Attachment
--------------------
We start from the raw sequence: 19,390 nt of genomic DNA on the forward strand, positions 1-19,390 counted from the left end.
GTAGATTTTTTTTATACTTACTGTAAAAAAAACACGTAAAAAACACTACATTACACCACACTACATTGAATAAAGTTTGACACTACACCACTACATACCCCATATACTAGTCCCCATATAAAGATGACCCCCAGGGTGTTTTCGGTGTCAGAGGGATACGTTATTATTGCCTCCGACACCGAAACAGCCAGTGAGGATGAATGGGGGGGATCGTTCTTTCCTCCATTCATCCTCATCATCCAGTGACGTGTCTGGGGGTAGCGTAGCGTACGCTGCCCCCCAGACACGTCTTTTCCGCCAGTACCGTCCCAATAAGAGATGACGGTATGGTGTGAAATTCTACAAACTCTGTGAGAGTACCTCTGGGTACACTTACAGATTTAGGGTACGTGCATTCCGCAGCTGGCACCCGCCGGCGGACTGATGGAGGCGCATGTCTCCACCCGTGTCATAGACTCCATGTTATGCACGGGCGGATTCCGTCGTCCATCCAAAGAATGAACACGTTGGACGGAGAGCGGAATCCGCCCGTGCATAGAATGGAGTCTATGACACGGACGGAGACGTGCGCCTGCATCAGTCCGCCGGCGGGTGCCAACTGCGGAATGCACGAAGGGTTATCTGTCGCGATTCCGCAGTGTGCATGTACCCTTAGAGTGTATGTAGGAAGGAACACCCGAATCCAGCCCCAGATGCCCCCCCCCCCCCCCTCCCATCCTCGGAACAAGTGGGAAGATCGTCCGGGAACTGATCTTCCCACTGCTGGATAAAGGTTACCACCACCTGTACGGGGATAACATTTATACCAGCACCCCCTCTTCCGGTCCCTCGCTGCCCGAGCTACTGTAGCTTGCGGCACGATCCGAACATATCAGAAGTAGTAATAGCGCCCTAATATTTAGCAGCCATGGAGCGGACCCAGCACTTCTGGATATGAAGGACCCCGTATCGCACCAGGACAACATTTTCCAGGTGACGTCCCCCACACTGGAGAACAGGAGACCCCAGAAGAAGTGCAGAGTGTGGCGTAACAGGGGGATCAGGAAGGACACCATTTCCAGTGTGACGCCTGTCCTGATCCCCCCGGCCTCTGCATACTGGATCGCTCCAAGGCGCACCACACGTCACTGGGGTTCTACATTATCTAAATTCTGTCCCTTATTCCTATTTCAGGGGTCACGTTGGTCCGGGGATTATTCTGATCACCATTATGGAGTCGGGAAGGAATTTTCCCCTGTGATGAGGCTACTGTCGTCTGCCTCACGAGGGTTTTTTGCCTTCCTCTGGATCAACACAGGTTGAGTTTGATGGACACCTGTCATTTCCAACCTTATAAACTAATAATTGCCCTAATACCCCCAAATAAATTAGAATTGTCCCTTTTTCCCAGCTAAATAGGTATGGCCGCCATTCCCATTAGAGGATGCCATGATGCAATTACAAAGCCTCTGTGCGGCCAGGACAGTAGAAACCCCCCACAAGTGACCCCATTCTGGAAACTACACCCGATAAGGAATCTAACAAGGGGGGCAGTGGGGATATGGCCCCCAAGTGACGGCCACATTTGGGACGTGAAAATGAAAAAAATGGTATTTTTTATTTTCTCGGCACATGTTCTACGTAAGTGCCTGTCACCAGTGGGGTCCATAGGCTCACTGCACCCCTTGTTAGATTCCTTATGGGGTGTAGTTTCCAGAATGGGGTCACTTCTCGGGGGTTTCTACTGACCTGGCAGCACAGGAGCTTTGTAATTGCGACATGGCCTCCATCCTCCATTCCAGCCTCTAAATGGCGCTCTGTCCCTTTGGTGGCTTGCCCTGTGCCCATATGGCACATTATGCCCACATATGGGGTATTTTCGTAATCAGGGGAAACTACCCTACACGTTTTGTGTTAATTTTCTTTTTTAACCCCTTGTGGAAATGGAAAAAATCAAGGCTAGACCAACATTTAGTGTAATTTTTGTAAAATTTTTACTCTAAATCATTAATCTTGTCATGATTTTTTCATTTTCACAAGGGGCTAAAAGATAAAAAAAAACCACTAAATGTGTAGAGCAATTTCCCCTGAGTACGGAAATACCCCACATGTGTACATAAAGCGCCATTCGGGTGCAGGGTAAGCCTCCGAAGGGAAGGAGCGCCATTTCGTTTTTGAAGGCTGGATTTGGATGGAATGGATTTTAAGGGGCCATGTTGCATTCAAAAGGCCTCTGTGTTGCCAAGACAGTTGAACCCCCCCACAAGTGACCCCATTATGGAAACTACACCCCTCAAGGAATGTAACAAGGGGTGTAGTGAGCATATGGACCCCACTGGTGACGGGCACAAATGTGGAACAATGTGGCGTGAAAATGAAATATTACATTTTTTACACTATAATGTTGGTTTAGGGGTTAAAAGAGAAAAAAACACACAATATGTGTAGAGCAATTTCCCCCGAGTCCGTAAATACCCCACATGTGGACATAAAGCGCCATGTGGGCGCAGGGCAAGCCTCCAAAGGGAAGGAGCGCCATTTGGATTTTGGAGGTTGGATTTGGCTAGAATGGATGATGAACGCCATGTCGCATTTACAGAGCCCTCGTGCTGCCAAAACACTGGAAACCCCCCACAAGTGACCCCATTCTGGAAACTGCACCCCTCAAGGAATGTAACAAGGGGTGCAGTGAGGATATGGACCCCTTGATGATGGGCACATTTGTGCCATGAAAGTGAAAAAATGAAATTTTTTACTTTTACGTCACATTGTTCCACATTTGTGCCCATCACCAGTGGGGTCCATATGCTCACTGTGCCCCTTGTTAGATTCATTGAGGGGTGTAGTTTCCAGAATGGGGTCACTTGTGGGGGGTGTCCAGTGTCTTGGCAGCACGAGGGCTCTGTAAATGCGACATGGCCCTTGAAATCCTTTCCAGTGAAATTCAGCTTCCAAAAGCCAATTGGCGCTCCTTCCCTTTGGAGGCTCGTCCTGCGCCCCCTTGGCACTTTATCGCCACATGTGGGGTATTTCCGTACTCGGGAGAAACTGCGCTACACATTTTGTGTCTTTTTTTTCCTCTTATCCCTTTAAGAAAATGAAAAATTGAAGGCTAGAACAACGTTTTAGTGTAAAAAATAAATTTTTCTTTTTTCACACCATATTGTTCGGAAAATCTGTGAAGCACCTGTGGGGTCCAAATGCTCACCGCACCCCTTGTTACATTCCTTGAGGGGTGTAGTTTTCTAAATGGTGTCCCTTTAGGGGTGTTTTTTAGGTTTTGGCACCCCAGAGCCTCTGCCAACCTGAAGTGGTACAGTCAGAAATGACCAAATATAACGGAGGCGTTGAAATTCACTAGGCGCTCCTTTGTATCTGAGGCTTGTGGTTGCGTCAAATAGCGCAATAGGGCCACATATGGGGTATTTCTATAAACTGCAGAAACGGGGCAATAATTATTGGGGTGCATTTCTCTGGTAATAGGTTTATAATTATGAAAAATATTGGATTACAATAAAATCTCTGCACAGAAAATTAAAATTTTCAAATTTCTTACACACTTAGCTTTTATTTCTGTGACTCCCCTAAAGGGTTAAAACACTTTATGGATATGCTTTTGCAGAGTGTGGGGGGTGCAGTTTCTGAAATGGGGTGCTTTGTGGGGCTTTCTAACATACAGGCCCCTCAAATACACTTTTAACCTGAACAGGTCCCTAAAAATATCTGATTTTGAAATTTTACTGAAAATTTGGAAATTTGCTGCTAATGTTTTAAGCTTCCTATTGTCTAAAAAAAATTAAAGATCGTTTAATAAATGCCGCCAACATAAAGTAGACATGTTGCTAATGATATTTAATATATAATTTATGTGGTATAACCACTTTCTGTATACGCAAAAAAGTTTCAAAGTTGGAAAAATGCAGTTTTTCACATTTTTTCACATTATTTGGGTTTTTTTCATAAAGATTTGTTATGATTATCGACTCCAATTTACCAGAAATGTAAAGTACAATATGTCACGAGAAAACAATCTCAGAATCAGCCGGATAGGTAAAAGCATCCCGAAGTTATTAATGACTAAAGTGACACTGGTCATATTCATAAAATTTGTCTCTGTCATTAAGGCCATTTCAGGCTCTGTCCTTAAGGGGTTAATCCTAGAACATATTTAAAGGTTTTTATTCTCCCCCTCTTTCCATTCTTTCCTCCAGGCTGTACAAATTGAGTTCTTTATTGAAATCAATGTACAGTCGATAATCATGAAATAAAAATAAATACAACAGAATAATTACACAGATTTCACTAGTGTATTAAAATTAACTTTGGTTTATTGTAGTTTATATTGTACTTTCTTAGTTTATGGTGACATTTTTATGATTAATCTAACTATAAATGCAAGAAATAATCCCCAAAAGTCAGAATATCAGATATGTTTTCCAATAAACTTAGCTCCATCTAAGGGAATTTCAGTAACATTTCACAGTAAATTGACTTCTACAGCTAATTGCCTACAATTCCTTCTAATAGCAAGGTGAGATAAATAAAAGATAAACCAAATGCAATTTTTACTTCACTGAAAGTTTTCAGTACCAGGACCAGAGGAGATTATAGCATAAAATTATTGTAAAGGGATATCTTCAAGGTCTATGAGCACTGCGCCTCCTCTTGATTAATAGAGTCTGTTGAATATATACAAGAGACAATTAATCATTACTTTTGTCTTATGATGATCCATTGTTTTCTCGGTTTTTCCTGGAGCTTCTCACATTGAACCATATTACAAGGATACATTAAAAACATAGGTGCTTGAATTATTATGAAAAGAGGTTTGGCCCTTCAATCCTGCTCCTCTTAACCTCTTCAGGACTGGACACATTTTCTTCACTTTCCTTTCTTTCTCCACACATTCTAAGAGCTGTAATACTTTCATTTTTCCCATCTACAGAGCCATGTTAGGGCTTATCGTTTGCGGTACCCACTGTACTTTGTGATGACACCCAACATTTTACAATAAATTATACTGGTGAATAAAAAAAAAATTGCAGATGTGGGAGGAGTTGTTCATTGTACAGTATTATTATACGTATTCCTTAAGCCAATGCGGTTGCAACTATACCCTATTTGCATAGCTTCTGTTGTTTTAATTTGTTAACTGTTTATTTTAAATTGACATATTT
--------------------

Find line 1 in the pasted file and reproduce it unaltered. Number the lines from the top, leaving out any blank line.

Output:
We start from the raw sequence: 19,390 nt of genomic DNA on the forward strand, positions 1-19,390 counted from the left end.